Keeping up with web and digital technologies is a full time job. Hell, that’s one of the reasons you’re hiring a digital agency to begin with—so articulating exactly what you need and being the face of the company can be daunting. To help you write yours, we’ve compiled a handy list of key points.
Begin with the End
Envision how the website will help to achieve your organization’s goals six months after launch, or one year, or two years, or even more. What potential barriers to you predict?
The main purpose of just about any website is to accelerate a sales process—and if you’re a non-profit, government agency, or other entity that doesn’t “sell” anything, don’t let the terminology distract you.
Everyone wants something:
What are all the problems that are preventing you from getting more of whatever it is you want? Which fall under the marketing umbrella? Which of those might be addressed with digital marketing? Once you can articulate those bigger-picture problems, you’re ready to get started on your RFP process.
Create Momentum with a Smart Process
The time it takes an organization to select an agency is a gauge of the time it will take to complete the website project. If your company has taken over six months to select an agency don’t expect a custom website to be completed sooner than that. The internal dynamics and decision-making speed should match that of your desired agency.
Before you ever start writing the RFP, map out the full process so that you don’t lose momentum. At the absolute maximum, your RFP process should take three months; two months is a better target. Use this chart as a guide:
Define Goals, Not Solutions
It can’t be overstated the importance of identifying and defining goals. The number one mistake with RFPs is when they dictate a solution instead of stating a problem. You’re hiring an agency for their expertise with interactive design and online behavior—let them do what they’re good at. Identifying problems leads to articulating needs; your ultimate goal will be to explain your needs in the most helpful way possible.
A list of goals allows vendors to demonstrate their competence and decision-making process, both of which should be big factors in your choice of firm. You’re contacting companies to utilize their expertise in web design and digital marketing—so why are you telling them exactly how everything should look and function.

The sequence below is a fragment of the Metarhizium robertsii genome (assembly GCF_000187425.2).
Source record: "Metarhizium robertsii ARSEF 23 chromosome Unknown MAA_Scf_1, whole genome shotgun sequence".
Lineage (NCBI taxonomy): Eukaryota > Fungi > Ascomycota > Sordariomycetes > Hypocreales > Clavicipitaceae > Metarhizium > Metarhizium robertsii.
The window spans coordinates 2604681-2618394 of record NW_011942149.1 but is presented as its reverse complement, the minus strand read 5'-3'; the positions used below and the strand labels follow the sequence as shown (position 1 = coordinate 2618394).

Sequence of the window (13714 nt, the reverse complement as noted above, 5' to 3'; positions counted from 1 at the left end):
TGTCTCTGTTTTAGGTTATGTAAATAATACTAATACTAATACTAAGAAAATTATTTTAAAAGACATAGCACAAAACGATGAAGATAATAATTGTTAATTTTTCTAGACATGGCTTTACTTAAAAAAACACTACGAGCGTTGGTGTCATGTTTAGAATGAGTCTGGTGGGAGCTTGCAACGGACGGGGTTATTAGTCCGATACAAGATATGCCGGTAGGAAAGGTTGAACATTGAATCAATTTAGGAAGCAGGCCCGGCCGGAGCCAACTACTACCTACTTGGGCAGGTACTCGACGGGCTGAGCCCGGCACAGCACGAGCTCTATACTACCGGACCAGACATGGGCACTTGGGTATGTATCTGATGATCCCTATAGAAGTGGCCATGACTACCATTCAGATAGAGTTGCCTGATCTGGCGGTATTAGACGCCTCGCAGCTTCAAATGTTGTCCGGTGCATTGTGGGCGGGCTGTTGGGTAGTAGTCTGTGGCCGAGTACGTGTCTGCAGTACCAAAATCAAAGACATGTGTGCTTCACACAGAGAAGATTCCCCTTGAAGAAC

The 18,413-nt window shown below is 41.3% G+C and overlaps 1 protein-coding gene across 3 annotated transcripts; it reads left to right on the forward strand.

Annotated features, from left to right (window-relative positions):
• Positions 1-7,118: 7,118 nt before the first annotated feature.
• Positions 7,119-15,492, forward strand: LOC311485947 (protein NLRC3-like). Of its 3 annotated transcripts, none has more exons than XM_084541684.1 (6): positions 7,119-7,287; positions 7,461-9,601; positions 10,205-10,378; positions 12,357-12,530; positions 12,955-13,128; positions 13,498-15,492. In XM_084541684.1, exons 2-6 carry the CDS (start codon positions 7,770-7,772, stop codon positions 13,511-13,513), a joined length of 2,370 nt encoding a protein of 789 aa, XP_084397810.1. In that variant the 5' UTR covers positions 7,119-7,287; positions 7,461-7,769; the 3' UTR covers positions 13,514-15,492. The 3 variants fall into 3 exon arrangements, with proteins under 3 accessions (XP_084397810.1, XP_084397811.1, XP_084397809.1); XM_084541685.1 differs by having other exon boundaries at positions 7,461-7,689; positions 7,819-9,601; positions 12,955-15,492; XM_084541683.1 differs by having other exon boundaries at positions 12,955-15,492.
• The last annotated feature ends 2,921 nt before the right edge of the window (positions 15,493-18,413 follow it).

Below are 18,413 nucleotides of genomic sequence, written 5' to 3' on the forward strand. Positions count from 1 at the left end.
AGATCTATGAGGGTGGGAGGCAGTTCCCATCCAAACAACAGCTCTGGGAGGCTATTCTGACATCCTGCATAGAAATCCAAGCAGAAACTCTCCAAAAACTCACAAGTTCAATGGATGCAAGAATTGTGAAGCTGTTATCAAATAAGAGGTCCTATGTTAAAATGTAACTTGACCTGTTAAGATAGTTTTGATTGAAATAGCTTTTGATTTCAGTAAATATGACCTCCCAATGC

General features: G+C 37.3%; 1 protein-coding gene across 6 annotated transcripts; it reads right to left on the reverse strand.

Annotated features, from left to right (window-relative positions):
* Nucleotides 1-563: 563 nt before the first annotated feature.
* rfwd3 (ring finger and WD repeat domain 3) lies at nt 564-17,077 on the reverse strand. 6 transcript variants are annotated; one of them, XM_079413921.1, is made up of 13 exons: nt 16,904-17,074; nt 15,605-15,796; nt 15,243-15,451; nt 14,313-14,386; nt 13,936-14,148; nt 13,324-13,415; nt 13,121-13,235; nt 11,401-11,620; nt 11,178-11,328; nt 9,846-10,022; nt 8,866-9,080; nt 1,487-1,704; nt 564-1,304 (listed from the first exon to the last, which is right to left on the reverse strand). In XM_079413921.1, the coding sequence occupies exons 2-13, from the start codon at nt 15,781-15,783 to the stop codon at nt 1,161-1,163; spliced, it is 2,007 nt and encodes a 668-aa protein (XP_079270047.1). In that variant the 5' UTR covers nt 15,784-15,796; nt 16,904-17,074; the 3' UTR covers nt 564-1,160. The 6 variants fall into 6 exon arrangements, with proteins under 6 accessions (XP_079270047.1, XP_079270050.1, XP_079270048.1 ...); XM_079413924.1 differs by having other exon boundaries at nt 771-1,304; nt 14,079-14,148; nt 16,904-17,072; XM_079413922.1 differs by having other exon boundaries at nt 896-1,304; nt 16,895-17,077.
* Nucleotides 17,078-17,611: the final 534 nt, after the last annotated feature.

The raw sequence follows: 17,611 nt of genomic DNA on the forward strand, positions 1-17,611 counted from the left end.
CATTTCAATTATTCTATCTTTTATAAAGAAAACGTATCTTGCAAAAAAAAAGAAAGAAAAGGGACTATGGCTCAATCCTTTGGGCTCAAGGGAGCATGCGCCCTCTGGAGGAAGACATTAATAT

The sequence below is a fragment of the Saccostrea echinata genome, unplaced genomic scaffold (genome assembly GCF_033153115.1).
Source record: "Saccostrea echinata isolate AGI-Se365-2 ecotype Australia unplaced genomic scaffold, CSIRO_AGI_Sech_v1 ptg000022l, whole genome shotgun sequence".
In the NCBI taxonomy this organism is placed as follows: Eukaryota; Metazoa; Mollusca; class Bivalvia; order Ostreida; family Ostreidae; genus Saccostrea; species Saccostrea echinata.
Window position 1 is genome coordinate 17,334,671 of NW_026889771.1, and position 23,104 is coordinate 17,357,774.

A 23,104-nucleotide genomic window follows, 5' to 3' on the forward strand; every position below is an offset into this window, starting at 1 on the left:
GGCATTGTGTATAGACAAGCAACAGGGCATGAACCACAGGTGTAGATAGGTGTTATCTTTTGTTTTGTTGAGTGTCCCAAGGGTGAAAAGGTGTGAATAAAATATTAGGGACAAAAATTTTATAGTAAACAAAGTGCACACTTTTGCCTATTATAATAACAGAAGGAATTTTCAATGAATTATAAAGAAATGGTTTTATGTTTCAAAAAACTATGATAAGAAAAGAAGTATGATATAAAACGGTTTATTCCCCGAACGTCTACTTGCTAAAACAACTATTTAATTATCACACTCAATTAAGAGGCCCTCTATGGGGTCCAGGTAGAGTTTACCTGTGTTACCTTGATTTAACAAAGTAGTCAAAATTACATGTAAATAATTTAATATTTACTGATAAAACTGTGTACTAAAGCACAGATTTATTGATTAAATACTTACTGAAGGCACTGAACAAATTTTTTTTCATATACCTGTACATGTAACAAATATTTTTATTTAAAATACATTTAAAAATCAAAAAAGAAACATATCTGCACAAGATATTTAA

“RFPs that proscribe solutions can only describe solutions that the client already sees. When you’re hiring a designer, you’re hiring them to come up with solutions that you haven’t been trained to see.”
Supply as Much Context as Possible
Why you want to do something is just as important as what you want to do.
You’ve proposed a 2-month launch window—why? Is this because of a big event you’re planning, or is this an arbitrary internal deadline?
You have requested that you stay with a Drupal CRM—is this because that’s the only format you’ve used, because you have a Drupal developer on staff, or because your IT director thinks it would be a good fit?
You want to improve your search ranking? How do you rank now and who are your primary competitors?
The more background and insight into your way of thinking or requesting, the better an agency can look at your goals and determine the most effective solution.
Be Realistic and Respectful
A lot of RFPs contain quick turn-around times for a proposal response, or for the final project. There’s that old saying, “Your lack of planning is not our problem.” By rushing through this process, you’re limiting the amount of time and attention these firms can pay to you, and ultimately hurting yourself.
Please list a budget and do some research on realistic budgets before you set a firm limit. This is a good way to let companies figure out if they are a good fit for your project, and vice-versa, before going through the full scoping process.
It’s also important to remember, while this is your only RFP, agencies you’re contacting may get 10-20 of them per month. They want to respond in a thorough and thoughtful way, but if you put too many restrictions or require too much time from these companies, you aren’t valuing their time, and you may not get a great response (or any response).